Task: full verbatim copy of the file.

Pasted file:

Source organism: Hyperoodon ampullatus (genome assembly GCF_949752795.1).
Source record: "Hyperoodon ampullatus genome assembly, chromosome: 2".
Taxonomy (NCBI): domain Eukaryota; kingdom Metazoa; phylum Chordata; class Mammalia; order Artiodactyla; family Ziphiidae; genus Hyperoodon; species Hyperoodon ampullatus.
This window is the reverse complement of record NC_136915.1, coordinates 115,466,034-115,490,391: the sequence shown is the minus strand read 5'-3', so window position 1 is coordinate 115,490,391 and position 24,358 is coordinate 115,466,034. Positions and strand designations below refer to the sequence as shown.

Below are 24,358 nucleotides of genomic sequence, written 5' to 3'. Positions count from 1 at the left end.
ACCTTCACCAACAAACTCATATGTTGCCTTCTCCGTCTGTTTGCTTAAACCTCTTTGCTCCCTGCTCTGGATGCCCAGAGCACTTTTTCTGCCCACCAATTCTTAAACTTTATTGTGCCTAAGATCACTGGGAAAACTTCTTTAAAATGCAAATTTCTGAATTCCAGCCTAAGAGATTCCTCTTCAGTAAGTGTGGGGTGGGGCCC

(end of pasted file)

Source organism: Hyperoodon ampullatus (genome assembly GCF_949752795.1).
Source record: "Hyperoodon ampullatus genome assembly, chromosome: 2".
Taxonomy (NCBI): domain Eukaryota; kingdom Metazoa; phylum Chordata; class Mammalia; order Artiodactyla; family Ziphiidae; genus Hyperoodon; species Hyperoodon ampullatus.
This window is the reverse complement of record NC_136915.1, coordinates 115,466,034-115,490,391: the sequence shown is the minus strand read 5'-3', so window position 1 is coordinate 115,490,391 and position 24,358 is coordinate 115,466,034. Positions and strand designations below refer to the sequence as shown.

Below are 24,358 nucleotides of genomic sequence, written 5' to 3'. Positions count from 1 at the left end.
ACCTTCACCAACAAACTCATATGTTGCCTTCTCCGTCTGTTTGCTTAAACCTCTTTGCTCCCTGCTCTGGATGCCCAGAGCACTTTTTCTGCCCACCAATTCTTAAACTTTATTGTGCCTAAGATCACTGGGAAAACTTCTTTAAAATGCAAATTTCTGAATTCCAGCCTAAGAGATTCCTCTTCAGTAAGTGTGGGGTGGGGCCC